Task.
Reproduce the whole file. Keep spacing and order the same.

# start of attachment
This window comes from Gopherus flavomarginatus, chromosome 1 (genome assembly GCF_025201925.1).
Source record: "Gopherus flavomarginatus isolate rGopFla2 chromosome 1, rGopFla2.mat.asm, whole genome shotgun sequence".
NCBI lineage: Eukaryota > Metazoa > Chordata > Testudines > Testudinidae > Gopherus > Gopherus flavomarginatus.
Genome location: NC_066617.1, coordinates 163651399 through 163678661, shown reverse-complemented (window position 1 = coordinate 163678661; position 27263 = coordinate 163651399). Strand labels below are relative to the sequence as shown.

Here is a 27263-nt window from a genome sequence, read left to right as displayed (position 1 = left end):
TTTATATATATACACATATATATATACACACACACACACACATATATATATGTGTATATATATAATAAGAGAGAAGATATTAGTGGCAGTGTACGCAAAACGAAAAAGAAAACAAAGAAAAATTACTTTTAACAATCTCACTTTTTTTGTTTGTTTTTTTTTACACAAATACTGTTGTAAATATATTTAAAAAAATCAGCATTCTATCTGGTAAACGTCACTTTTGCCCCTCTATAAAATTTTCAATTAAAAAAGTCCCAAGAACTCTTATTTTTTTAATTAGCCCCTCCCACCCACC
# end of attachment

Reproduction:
This window comes from Gopherus flavomarginatus, chromosome 1 (genome assembly GCF_025201925.1).
Source record: "Gopherus flavomarginatus isolate rGopFla2 chromosome 1, rGopFla2.mat.asm, whole genome shotgun sequence".
NCBI lineage: Eukaryota > Metazoa > Chordata > Testudines > Testudinidae > Gopherus > Gopherus flavomarginatus.
Genome location: NC_066617.1, coordinates 163651399 through 163678661, shown reverse-complemented (window position 1 = coordinate 163678661; position 27263 = coordinate 163651399). Strand labels below are relative to the sequence as shown.

Here is a 27263-nt window from a genome sequence, read left to right as displayed (position 1 = left end):
TTTATATATATACACATATATATATACACACACACACACACATATATATATGTGTATATATATAATAAGAGAGAAGATATTAGTGGCAGTGTACGCAAAACGAAAAAGAAAACAAAGAAAAATTACTTTTAACAATCTCACTTTTTTTGTTTGTTTTTTTTTACACAAATACTGTTGTAAATATATTTAAAAAAATCAGCATTCTATCTGGTAAACGTCACTTTTGCCCCTCTATAAAATTTTCAATTAAAAAAGTCCCAAGAACTCTTATTTTTTTAATTAGCCCCTCCCACCCACC